On January 11th, the draft version of the Pre-Submission Local Plan was put to the Planning and Transportation Cabinet Advisory Board (PTCAB), to ask them to vote on whether it should be put to Cabinet for approval on January 21st. This is ahead of full Council review on February 3rd, and if successful, putting the plan out to public consultation in March/April ahead of being presented to the National Planning Inspector (unchanged).
It is interesting to note that at all of these stages, which were preceded by the plan being signed off by the policyholder, the same person is ultimately responsible: Councillor Alan McDermott. Cllr McDermott is the policyholder, chair of the PTCAB, chair of the Cabinet and chair of the full council. So, it is no surprise that he had commented in the press that this plan would be submitted to the inspector, before any of the council meetings had taken place.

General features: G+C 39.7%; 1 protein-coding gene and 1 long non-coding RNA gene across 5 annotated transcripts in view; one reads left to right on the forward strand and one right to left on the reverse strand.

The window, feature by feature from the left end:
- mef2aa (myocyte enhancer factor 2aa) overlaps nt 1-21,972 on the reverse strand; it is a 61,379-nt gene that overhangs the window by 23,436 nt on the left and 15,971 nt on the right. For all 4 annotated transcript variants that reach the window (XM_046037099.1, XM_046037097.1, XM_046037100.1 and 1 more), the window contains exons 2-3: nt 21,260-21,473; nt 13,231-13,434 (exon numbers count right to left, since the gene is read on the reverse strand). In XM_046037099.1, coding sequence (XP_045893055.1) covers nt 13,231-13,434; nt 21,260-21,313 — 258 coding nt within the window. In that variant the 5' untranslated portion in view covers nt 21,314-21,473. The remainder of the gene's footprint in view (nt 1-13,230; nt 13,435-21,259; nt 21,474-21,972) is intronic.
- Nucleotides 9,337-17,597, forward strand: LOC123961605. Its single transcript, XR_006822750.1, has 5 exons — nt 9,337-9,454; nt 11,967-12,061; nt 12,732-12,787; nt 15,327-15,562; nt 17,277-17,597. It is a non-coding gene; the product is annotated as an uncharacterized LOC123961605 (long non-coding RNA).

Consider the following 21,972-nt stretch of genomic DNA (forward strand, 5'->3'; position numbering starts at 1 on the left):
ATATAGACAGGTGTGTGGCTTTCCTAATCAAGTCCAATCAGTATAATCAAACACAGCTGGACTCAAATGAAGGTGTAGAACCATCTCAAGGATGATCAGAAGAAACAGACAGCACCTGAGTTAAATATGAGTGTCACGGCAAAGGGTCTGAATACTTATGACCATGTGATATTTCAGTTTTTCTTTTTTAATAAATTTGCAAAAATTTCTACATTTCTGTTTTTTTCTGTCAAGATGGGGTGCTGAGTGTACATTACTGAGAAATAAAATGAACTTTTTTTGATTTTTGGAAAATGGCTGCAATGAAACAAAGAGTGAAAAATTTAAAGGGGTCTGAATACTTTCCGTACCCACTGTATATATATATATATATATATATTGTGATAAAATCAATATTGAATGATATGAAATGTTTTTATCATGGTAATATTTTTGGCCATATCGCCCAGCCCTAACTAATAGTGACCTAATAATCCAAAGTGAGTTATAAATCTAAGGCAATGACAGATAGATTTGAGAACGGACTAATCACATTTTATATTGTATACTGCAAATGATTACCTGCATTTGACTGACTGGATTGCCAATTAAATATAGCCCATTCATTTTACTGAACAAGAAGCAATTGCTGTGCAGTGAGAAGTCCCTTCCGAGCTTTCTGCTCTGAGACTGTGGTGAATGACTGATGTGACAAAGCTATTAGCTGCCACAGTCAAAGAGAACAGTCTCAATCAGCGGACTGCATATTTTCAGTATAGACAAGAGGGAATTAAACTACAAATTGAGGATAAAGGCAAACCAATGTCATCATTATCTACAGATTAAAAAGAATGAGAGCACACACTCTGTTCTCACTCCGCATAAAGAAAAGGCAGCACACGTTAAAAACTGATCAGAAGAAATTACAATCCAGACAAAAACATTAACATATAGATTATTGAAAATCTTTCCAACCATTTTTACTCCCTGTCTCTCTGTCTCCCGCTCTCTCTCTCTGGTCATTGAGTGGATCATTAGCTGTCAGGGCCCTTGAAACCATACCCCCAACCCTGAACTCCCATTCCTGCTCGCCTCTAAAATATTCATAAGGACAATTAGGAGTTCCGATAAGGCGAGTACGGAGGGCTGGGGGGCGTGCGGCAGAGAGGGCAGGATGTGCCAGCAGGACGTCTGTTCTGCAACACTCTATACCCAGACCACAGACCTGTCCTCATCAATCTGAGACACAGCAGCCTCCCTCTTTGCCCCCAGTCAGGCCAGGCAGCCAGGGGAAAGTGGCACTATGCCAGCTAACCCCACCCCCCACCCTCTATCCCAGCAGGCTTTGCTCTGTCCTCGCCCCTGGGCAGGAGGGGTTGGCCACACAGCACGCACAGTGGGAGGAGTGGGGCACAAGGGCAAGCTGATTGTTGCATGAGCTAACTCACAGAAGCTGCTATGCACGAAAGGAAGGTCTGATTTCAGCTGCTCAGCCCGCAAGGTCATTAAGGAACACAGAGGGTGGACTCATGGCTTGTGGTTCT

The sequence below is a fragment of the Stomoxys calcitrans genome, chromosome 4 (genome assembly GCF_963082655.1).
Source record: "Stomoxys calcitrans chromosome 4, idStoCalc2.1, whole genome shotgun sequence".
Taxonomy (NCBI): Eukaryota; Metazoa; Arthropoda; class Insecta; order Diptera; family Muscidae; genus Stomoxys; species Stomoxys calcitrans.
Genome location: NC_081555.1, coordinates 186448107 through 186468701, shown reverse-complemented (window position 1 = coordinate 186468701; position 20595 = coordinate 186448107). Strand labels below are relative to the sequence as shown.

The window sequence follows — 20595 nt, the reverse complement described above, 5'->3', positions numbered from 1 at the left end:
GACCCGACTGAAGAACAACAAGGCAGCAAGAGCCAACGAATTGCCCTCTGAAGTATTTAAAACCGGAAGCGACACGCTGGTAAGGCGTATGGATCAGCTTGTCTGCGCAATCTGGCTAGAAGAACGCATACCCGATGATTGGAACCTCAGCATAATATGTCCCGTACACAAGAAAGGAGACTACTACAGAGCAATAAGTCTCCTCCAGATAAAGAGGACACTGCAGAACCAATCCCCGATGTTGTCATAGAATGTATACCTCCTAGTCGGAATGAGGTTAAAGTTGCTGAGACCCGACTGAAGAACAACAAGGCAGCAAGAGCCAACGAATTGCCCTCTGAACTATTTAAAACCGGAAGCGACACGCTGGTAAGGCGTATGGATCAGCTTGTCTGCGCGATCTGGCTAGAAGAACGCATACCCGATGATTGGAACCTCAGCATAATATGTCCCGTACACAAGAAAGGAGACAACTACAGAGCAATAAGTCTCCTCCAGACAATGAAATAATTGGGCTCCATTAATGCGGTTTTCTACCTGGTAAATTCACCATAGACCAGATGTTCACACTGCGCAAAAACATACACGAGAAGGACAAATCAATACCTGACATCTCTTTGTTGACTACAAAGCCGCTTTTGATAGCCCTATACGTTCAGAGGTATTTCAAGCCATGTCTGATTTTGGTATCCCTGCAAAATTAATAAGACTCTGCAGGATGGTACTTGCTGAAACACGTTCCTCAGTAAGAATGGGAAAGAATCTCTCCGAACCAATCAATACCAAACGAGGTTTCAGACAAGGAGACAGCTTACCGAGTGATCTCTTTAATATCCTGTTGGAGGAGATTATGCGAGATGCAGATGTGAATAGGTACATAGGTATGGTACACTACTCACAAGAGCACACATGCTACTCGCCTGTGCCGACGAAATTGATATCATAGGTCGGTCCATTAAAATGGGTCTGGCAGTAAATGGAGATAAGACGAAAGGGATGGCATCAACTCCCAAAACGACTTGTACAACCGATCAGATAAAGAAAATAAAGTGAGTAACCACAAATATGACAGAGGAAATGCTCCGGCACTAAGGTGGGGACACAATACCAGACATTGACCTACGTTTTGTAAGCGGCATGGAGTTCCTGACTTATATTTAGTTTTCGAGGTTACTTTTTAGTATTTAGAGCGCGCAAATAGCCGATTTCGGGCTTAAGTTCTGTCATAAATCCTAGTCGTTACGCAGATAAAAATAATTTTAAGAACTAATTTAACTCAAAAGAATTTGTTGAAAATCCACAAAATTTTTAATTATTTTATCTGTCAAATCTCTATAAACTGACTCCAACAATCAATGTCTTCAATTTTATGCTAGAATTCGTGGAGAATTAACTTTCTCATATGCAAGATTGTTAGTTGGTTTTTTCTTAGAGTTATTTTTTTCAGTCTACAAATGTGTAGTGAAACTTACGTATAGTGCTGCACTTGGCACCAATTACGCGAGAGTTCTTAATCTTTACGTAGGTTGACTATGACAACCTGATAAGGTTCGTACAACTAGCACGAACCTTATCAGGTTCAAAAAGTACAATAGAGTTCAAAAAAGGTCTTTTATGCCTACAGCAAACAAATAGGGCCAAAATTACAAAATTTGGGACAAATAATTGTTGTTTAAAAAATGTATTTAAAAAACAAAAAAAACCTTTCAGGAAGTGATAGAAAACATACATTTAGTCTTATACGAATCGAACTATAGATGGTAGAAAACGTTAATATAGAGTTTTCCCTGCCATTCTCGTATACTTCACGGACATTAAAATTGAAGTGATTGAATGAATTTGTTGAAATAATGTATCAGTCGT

At the meeting (which can be watched again here https://tunbridgewells.public-i.tv/core/portal/webcast_interactive/536583) Head of Planning, Stephen Baughan, supported by Landscape and Biodiversity Officer, David Scully, and Strategic Sites and Delivery Team Leader, Hannah Young, presented key aspects of the plan to the councillors. From the points covered it looked very much like they had seen the letter we had sent to Councillors ahead of the meeting as all points raised were covered. Although at this, and the later stages of the meeting, a common phrase became ‘I won’t go into that right now, but…’ meaning while many points were covered, they were not backed by any evidence, simply needing to be taken on trust by the Councillors.